WSU Tree Fruit Research & Extension Center

Organic & Integrated Tree Fruit Production

Monday, July 16, 2018

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Search results on 07/16/18

2043. Fowler, D.B. and J. Brydon. 1989. No-till winter wheat production on the Canadian prairies: placement of urea and ammonium nitrate fertilizers.. Agron. J. 81:518-524.
A practical snow management system, which utilizes no-till seeding into standing stubble immediately after harvest, has permitted expansion of winter wheat production in western Canada. This study examined grain responses to urea and ammonium nitrate fertilizer banded and broadcast at seeding, or broadcast in the late fall or early spring. A moisture shortage biased the results. Fall banding prior to seeding helped reduce volatilization losses of urea (which were as much as 50%), but presented other problems and did not outperform broadcast ammonium nitrate.

4594. Morrow, L.. Mar 1990. Fertilizer placement: good all over.. Growers Guide, p. A6, Colfax, WA.
Fertilizer placement near the seed will benefit yields as well as reduce possible movement to groundwater. Starter fertilizer will improve uptake of nitrogen. The starters contain P, which improves plant growth in cold soils. Foliar applications are 85% efficient compared to 45% for soil applied nitrogen.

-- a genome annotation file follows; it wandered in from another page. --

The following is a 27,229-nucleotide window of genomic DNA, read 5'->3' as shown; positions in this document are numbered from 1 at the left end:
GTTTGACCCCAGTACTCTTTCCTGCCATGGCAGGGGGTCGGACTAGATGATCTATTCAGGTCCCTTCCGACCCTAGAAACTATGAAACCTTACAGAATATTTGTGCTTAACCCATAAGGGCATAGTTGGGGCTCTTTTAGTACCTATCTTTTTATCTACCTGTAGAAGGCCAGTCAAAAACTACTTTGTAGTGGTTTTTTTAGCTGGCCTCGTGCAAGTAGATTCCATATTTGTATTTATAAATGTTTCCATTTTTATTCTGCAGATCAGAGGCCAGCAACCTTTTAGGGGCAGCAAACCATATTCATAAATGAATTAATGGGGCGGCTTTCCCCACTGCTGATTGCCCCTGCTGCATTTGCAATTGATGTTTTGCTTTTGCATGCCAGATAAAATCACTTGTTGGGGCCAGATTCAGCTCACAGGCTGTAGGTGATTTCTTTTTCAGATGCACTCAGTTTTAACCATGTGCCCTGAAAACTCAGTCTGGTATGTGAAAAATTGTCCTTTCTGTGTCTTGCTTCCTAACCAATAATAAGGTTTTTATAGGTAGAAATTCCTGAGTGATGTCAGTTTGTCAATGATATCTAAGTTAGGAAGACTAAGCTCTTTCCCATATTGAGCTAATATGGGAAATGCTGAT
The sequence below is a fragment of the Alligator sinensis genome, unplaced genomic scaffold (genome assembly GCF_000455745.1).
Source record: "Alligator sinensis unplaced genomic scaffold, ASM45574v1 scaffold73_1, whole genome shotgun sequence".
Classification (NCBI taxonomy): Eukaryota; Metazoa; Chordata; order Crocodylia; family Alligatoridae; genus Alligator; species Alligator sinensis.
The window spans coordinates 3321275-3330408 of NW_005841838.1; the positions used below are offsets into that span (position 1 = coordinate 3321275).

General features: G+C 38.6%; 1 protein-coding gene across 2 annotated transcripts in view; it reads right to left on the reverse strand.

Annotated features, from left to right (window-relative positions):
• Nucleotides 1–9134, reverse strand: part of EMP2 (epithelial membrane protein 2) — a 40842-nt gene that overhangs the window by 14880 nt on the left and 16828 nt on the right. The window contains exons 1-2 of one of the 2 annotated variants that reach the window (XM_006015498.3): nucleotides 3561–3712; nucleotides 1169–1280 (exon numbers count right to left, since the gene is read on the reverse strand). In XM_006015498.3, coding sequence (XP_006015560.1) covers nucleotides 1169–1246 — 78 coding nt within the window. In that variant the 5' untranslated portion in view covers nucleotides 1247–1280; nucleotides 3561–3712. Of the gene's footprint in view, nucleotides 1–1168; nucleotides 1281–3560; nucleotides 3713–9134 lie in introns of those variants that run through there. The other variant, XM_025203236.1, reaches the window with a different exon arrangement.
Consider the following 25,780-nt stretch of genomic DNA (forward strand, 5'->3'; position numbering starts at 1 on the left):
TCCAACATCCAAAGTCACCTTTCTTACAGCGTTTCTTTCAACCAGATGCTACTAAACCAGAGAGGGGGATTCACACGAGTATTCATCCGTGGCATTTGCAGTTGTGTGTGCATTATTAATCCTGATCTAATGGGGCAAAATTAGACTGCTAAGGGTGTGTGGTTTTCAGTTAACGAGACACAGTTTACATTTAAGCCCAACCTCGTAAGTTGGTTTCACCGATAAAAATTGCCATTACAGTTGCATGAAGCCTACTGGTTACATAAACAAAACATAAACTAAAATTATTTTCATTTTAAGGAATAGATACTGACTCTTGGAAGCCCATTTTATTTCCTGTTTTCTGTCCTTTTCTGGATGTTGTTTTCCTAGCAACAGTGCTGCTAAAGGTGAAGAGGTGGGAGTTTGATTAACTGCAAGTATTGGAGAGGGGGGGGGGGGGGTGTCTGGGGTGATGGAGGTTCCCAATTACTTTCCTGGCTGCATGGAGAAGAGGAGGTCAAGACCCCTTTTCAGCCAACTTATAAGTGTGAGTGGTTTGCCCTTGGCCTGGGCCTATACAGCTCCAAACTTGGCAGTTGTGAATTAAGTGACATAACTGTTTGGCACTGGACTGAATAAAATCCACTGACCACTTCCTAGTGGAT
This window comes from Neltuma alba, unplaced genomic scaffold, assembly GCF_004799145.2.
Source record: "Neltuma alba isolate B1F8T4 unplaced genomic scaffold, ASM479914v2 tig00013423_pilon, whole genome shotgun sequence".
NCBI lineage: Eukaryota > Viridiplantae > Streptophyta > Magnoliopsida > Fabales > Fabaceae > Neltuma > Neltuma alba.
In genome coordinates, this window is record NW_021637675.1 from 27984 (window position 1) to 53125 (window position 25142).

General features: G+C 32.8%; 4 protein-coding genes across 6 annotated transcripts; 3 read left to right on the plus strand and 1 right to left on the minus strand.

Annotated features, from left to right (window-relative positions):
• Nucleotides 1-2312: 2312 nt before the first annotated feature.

9715. Parsons, B.C. and F.E. Koehler. 1983. Fertilizer use by spring wheat as affected by placement.. Proceedings 35th Annual Northwest Fertilizer Conference, Pasco, Washington, July 17-18. p. 101-106..
High rates of soil erosion are a problem in the steep, dryland wheat producing areas of eastern Washington. Reductions in soil productivity have been measured as the result of top soil loss. One possible reason for lower yields in no-till is the less efficient use of applied fertilizer-N. With residues concentrated on or near the surface in no-tilled soil, decomposition is slower than would be expected if the residue was incorporated.

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